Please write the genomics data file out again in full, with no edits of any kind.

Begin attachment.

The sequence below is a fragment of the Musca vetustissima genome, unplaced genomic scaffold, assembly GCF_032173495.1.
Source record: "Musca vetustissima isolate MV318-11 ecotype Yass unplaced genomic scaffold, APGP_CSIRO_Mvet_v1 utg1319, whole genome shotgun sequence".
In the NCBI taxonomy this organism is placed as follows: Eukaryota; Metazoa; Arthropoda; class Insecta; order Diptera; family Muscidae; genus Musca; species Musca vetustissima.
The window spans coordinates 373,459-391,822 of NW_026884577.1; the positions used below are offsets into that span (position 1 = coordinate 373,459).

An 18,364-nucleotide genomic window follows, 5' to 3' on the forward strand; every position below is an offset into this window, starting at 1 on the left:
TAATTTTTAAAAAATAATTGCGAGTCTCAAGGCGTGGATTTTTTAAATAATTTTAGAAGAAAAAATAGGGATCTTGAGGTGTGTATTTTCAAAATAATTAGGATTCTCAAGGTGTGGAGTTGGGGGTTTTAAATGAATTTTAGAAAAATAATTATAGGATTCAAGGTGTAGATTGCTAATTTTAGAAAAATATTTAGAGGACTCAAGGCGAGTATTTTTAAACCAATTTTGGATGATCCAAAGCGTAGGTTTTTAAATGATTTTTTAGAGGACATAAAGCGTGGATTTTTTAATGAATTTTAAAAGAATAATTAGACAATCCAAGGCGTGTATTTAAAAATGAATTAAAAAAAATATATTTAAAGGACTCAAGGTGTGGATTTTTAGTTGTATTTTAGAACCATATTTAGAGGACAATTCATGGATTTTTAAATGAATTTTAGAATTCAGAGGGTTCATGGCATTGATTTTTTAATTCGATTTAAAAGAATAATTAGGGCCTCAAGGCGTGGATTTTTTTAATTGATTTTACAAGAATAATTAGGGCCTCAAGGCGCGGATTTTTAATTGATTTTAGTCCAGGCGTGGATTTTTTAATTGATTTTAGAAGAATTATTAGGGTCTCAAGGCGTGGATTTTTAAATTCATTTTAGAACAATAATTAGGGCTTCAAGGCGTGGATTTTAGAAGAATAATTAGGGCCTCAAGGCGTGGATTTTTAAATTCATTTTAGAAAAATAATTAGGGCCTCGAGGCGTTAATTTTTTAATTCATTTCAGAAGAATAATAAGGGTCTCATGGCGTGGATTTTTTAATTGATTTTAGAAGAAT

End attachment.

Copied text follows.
The sequence below is a fragment of the Musca vetustissima genome, unplaced genomic scaffold, assembly GCF_032173495.1.
Source record: "Musca vetustissima isolate MV318-11 ecotype Yass unplaced genomic scaffold, APGP_CSIRO_Mvet_v1 utg1319, whole genome shotgun sequence".
In the NCBI taxonomy this organism is placed as follows: Eukaryota; Metazoa; Arthropoda; class Insecta; order Diptera; family Muscidae; genus Musca; species Musca vetustissima.
The window spans coordinates 373,459-391,822 of NW_026884577.1; the positions used below are offsets into that span (position 1 = coordinate 373,459).

An 18,364-nucleotide genomic window follows, 5' to 3' on the forward strand; every position below is an offset into this window, starting at 1 on the left:
TAATTTTTAAAAAATAATTGCGAGTCTCAAGGCGTGGATTTTTTAAATAATTTTAGAAGAAAAAATAGGGATCTTGAGGTGTGTATTTTCAAAATAATTAGGATTCTCAAGGTGTGGAGTTGGGGGTTTTAAATGAATTTTAGAAAAATAATTATAGGATTCAAGGTGTAGATTGCTAATTTTAGAAAAATATTTAGAGGACTCAAGGCGAGTATTTTTAAACCAATTTTGGATGATCCAAAGCGTAGGTTTTTAAATGATTTTTTAGAGGACATAAAGCGTGGATTTTTTAATGAATTTTAAAAGAATAATTAGACAATCCAAGGCGTGTATTTAAAAATGAATTAAAAAAAATATATTTAAAGGACTCAAGGTGTGGATTTTTAGTTGTATTTTAGAACCATATTTAGAGGACAATTCATGGATTTTTAAATGAATTTTAGAATTCAGAGGGTTCATGGCATTGATTTTTTAATTCGATTTAAAAGAATAATTAGGGCCTCAAGGCGTGGATTTTTTTAATTGATTTTACAAGAATAATTAGGGCCTCAAGGCGCGGATTTTTAATTGATTTTAGTCCAGGCGTGGATTTTTTAATTGATTTTAGAAGAATTATTAGGGTCTCAAGGCGTGGATTTTTAAATTCATTTTAGAACAATAATTAGGGCTTCAAGGCGTGGATTTTAGAAGAATAATTAGGGCCTCAAGGCGTGGATTTTTAAATTCATTTTAGAAAAATAATTAGGGCCTCGAGGCGTTAATTTTTTAATTCATTTCAGAAGAATAATAAGGGTCTCATGGCGTGGATTTTTTAATTGATTTTAGAAGAAT